Companies with long-standing supplier relationships should be evaluated on a few key factors including an evaluation of cost, overall performance, quality of the product and service, and their ability to demonstrate strategies or offer solutions that will have a positive impact. As part of a regular evaluation process, suppliers should also be getting feedback from the client to help continue to make the relationship successful.

Outside of the regular evaluation process, there may be times where factors such as changes in the economy or mergers and acquisitions require a company to evaluate their supplier relationships and determine where potential opportunities exist to demonstrate cost savings and optimize their supply chain. When clients are specifically requesting their long-standing suppliers to identify hard dollar savings because of these factors, we have found that suppliers provide responses in a few different ways. It’s interesting to see how some long-term suppliers value their client relationships and their business when they are posed with this task.

There are suppliers that can tell a great story about their relationship but never get down to the details of presenting an actual plan of real, hard dollar cost savings. Suppliers selling their value and using it as a deflector to drive cost reduction in the products and services that they are providing is not providing a complete solution. Services such as free training, rationalization of parts or products, or evaluating their systems for improvements are offered with an estimate of “cost savings” but can be difficult to quantify as hard dollar savings. These services are valuable and might be considered cost avoidance but when a company specifically asks for savings that can be clearly demonstrated through unit cost reductions, this is not solving the problem. This should not be considered the sole solution to the client. In a long-term supplier relationship, it is expected that these types of programs are already taking place and should be actively presented and utilized.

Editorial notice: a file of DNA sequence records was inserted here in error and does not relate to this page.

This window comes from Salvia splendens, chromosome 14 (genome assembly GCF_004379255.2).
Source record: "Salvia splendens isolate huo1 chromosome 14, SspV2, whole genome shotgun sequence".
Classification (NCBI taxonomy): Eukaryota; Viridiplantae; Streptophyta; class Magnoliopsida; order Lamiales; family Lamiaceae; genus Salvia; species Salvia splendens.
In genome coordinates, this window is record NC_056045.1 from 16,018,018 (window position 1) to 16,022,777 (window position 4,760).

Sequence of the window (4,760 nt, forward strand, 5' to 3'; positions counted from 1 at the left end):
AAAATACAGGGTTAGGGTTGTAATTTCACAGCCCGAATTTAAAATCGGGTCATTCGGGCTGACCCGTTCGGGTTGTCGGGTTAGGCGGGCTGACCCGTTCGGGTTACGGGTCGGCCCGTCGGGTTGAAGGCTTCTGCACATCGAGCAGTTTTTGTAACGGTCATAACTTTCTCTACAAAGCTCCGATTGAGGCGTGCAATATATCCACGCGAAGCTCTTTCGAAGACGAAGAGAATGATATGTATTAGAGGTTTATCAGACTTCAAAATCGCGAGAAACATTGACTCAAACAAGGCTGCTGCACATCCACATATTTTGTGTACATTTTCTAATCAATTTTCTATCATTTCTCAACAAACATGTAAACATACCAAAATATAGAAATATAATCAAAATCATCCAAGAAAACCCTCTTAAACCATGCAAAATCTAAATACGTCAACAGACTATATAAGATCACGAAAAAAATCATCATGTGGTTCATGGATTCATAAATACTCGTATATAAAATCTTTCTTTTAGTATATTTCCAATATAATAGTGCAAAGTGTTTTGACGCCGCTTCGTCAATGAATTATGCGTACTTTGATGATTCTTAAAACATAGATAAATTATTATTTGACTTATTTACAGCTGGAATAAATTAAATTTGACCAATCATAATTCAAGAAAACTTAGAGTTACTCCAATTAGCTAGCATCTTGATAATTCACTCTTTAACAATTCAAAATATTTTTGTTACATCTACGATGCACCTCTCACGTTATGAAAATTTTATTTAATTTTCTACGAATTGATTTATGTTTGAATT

Then there are the suppliers that do nothing when asked to identify savings. These suppliers are too comfortable in their current state and may feel as though they have the advantage based on a product or service that they provide. It is probably time to consider the type of products and services and the criticality of the supplier relationship and identify potential alternate suppliers and compete the business.

Finally, there are the suppliers that demonstrate their true partnership to a company. They truly engage and find areas where they can help improve the company’s supply chain and demonstrate hard dollar cost savings. These suppliers come to the table with a variety of options which may include: unit cost reductions, improved discount structures, tiered rebate programs or other incentive programs based on their current business. Companies may find that they have the opportunity to drive further business to these partnerships by leveraging additional business whether through company expansion, or by determining if these preferred partners can competitively provide products and services from the suppliers that did not respond to the requests for cost reductions.

Developing preferred supplier partnerships, by engaging on a regular basis and developing metrics to measure the products and services that they are providing, helps to maintain long term relationships, improve the supply chain, and drive savings to the company.

Next discussion: Developing and managing KPIs with suppliers.
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Lindsey Fandozzi

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